Graduate seminar GR8975 W 4:10-6, and labs Friday 2:10-4pm
Course Title: What Is a Book in the 21st Century?
Working with Historical Texts in a Digital Environment Instructors:
Pamela Smith and Terence Catapano
Course Title: What Is a Book in the 21st Century? Working with Historical Texts in a Digital Environment Instructors: Pamela Smith and Terence Catapano Course summary: This course will introduce humanities and social science graduate students, with little to no experience in digital platforms, to the Digital Humanities. In the process of equipping them with the digital skills to collectively create a minimal digital edition using content from the Making and Knowing Project, it will also give them a foundation in digital scholarly methods and approaches, and a project exhibiting their acquired competencies for their professional portfolio.
The edition will consist of a full English translation of Ms. Fr. 640, an anonymous 16th-century compilation of technical recipes. The Making and Knowing Project has “disassembled” this manuscript through research seminars and workshops involving multidisciplinary teams of students and faculty, and is now creating the final critical digital edition as a “reassembly” of this manuscript for the 21st century.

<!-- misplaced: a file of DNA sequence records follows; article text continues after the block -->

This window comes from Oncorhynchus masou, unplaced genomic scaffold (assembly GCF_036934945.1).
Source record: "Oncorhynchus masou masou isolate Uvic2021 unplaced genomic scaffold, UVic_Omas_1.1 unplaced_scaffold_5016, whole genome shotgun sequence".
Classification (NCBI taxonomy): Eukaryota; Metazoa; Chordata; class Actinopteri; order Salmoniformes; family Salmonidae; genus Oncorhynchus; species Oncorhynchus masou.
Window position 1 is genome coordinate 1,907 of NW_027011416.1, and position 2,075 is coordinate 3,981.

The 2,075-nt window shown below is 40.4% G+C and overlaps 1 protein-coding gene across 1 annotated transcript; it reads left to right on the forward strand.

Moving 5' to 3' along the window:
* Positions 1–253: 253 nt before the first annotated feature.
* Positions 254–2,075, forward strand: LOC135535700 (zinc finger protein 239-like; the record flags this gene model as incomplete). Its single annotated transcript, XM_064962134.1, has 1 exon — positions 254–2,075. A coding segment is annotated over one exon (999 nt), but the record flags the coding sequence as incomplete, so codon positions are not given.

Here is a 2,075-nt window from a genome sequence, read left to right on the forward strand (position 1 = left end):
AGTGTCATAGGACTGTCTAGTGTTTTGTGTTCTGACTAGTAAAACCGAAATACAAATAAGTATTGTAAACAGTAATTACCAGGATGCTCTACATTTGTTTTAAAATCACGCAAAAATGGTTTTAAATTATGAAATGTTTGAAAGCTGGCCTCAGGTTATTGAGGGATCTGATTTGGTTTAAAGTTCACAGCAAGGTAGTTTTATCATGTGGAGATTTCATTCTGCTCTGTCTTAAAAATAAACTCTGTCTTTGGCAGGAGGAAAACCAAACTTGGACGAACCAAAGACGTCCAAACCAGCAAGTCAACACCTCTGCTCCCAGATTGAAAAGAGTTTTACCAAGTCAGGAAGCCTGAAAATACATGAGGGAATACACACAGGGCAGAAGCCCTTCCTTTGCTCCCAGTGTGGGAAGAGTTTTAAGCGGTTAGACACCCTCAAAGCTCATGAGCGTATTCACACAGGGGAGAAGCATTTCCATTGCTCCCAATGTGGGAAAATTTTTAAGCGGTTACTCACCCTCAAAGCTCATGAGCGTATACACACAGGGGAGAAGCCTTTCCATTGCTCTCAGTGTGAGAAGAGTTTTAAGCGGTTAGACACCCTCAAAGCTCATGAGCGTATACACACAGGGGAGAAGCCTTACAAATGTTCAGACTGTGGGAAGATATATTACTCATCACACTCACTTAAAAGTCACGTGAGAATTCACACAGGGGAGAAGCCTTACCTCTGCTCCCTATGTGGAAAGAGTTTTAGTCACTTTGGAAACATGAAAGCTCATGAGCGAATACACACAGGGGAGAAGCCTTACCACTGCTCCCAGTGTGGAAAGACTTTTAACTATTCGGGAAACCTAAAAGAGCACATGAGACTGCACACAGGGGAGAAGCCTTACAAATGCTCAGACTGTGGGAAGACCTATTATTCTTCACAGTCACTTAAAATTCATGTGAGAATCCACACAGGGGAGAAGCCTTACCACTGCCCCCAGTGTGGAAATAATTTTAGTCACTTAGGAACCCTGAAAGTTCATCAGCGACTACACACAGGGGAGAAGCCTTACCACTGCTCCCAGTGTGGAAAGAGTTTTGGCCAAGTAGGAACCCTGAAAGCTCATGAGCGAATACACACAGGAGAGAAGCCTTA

In the course, students will be active participants in the Project’s exploration of technologies that allow not just a reading of the text but an interaction with its content. This is in direct resonance with the ways that this 16th-century recipe collection moves from text to knowledge when the techniques contained within it are practiced, whether in the 16th century or in the Making and Knowing Laboratory reconstructions today. Through this exploration, we aim to foster reflection on the constraints of the book as a framework and vehicle for the production of knowledge, and to re-think the technology of the book and the reading of a text. To this end, in the second half of the semester, students will work with collaborators from Professor Steven Feiner’s Computer Graphics and User Interfaces Lab.